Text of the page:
My Trip To Pearl Harbor and Tour of USS Arizona

This January, I got the chance to take the vacation I always wanted to go on…to Hawaii. Despite a solid week of tourist-packed trips, events, and food; one thing I had to see  before I left was Pearl Harbor. If you ever get the chance, please take it. I had no idea what to expect.

I have read about Pearl Harbor and seen the movies but you don’t really understand the sacrifices made on December 7th, 1941 until you are there, staring out into the Harbor with memorials scattered across the water. My gallery of pictures:

*Numbers inside of brackets refer to the order of the gallery

This first shot (1) in my gallery below is looking out the harbor to the USS Arizona and the white bouys in the water are where other ships were sunk. All of these ships held thousands of men and were not small by any means. This kinda gives you a small understanding about the size of the loss that morning. There is also a submarine (2) in the harbor which was the USS Bowfin which was a submarine launched on December 7th, 1942 and eventually set up as a memorial to show the layouts and history of the US submarines.

When you arrive, there are many things to see while you wait to go out for the USS Arizona tour, which is by far the most popular attraction. Throughout the walking area are many markers (can see in the bottom of #2 picture) giving thanks and remembrance to ships, submarines, and lives that have been lost in wars throughout America’s history. There is a submarine museum, gift shop, many photo locations, places to eat, etc. It is well organized and the premises were spotless.  They definitely take pride in the location.

There are many different parts of the ships and subs at the harbor that offer an understanding of how things were located on the ships at the time of attacks. The Conning Tower (3) internals show how tight the inside of the Conning Tower (5) actually was. The conning tower of a submarine is where the steering was done as well as where the missiles were launched from. (4) is a picture of the Polaris A-3 Submarine launched ballistic missile. This missile had a range of 2,880 miles! It was launched by a gas launch system and when it reached the surface, the rocket motor ignited and became airborn.

(8) is a picture of yours truly looking out through a replica periscope that was used on the subs of the time. The distance of the periscope could be adjusted via controls on the side. From the view I was looking out, I could see the Arizona over the Conning Tower in picture (5).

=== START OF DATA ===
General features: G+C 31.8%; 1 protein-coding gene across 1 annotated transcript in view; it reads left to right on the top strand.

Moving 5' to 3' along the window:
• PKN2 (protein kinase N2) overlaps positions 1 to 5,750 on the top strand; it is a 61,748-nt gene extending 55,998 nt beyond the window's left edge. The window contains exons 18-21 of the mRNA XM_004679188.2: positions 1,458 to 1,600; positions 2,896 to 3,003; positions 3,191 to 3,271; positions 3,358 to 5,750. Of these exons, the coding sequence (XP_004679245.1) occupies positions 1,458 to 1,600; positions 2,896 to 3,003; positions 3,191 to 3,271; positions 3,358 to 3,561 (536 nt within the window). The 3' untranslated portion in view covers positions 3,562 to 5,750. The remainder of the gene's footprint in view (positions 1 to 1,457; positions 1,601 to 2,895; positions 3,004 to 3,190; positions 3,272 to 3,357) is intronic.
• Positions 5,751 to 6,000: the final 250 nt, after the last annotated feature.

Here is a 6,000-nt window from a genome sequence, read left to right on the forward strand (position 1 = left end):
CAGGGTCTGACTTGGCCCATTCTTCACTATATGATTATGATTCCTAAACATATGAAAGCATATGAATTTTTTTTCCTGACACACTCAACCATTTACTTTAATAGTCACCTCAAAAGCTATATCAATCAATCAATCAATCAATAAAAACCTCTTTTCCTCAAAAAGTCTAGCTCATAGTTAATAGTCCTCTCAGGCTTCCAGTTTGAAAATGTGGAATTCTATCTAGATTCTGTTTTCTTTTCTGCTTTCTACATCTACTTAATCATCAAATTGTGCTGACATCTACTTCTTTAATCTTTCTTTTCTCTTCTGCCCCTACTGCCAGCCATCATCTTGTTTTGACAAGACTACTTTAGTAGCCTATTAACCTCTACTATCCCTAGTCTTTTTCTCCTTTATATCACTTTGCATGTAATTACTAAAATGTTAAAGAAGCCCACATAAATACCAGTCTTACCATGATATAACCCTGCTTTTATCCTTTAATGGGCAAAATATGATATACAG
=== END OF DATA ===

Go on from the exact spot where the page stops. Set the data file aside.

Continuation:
(9) “Kaiten” torpedoes were Japanese suicide torpedoes. The Japanese modified these from their pre-existing torpedoes to allow them to be controlled by the “pilot”. The first ones made allowed the pilot to escape but the ones afterwards trapped the pilot inside. Only two ships were sunk by these torpedoes though due to extremely difficult steering and a near impossibility to see.

(10)40 mm quad turret which armed almost all major battleships for US. These turrets were mainly anti-aircraft and could fire a 2 lb. shell 33,000 feet at 120 rounds/min! These turrets were controlled by two men, one on each side. I couldn’t imagine how scary it would be to fight from these being extremely open to fire from the enemy.

As you can see, there are quite a few things to read about and look around at before you go out to the Arizona Memorial which is the main attraction. I tried viewing everything but it would literally take you a full day to take all of it in.

Reading about all of the history of the war and ships really helps you understand how the attack took place and helped me understand more about the Arizona before going out on our USS Arizona tour.

The Arizona tour starts with a 15-20 minute movie showing the ship and harbor before the attack and setting the stage of the War and why the attack took place. I learned more through the movie than anything else. It really gives you a lot of the lost details of the war, both on the American side as well as the Japanese side.

When entering the theater, everyone received a card with a soldier on it who died on the ship that morning. The cards told us about that person’s hobbies, family, lifestyle, hometown, etc. It did a great job of making you understand that 1000’s of people just like you and I died that day.